This is a bit of a cliche at this point, but my end goal for my career is to solve the problem of intelligence. It is unclear whether this is even possible in an early-21st century lifetime, but I'm going to give it my best shot. I've got a plan.
This is the shortest path I see towards machine intelligence: first, we develop ways to allow specialized AIs to manipulate formal concepts, write programs, run experiments, and at the same time develop mathematical intuition (even creativity) about the concepts they are manipulating. Then, we use our findings to develop an AI scientist that would assist us in AI research, as well as other fields. It would be a specialized superhuman artificial intelligence to be applied to scientific research. This would tremendously speed up the development of AI. At first we would apply it to solve well-scoped problems: for instance, developing agents to solve increasingly complex and open-ended games. By collaborating with humans and gradually improving themselves, such AI researchers would eventually go on to figure out the general problem of intelligence--both biological intelligence and machine intelligence.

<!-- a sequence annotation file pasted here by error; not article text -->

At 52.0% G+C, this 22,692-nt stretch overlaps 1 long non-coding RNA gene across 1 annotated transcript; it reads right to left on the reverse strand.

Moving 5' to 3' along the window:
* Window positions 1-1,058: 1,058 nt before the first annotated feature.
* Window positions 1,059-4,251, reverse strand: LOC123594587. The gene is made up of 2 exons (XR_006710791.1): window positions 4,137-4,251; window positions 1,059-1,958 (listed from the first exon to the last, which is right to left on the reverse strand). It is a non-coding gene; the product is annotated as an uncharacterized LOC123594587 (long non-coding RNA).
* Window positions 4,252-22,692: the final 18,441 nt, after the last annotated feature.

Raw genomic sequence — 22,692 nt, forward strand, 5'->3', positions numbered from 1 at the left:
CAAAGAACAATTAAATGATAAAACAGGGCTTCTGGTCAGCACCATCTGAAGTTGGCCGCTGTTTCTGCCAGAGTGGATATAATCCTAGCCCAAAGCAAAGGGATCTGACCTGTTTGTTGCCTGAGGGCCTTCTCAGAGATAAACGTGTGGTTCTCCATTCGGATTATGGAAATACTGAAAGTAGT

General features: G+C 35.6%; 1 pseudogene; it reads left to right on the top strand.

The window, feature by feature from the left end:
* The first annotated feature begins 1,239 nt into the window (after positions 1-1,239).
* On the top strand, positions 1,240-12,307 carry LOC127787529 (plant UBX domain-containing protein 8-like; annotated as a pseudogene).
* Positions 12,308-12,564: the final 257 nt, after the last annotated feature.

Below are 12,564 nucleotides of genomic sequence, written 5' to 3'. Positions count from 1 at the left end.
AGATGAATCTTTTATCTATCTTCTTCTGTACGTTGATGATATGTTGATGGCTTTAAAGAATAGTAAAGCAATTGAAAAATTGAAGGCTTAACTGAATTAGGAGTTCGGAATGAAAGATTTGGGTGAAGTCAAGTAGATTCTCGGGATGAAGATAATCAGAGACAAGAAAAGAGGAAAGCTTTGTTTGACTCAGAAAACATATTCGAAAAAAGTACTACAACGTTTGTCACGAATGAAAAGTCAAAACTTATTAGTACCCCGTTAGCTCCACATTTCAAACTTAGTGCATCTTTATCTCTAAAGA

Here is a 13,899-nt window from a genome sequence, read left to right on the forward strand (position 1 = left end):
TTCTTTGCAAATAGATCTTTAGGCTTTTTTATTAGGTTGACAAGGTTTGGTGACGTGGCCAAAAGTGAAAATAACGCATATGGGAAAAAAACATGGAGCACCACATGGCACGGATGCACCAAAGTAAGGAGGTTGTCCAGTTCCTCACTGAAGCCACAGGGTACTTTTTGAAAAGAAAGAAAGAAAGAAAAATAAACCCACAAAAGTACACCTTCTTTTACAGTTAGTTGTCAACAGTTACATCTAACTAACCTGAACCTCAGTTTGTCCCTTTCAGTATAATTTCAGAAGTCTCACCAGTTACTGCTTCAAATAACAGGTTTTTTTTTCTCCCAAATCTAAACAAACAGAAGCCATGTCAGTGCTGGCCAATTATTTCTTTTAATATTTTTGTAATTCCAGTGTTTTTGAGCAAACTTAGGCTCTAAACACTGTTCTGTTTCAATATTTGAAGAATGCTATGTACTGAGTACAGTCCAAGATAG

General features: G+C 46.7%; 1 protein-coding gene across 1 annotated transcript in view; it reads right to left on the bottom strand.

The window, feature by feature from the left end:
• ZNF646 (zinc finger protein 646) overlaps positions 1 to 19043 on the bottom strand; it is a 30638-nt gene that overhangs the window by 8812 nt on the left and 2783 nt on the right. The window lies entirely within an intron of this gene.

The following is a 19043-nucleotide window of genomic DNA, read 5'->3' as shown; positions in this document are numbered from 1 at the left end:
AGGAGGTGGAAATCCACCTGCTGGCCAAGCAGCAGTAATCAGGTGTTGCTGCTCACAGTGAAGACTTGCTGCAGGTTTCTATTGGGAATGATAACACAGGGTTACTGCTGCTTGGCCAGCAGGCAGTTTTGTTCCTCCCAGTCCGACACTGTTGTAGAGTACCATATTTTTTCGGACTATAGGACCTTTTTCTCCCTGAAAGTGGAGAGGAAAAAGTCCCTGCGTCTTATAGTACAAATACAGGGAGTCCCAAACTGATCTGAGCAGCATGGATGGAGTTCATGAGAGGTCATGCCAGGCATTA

So that's my long-term goal: getting AI to bootstrap itself. A side effect of this process would be the development of research assistants that would help solve many outstanding scientific problems. In the future, most scientific research will be performed by either AI itself, or by humans heavily relying on such AI assistants. With a generous definition of AI, one may even argue that this is already the case: all scientific research today relies on computers and software. The trend will only keep accelerating, and will soon extend to intelligent assistants abstracting away increasingly higher levels of our thought processes, including intuition and creativity.
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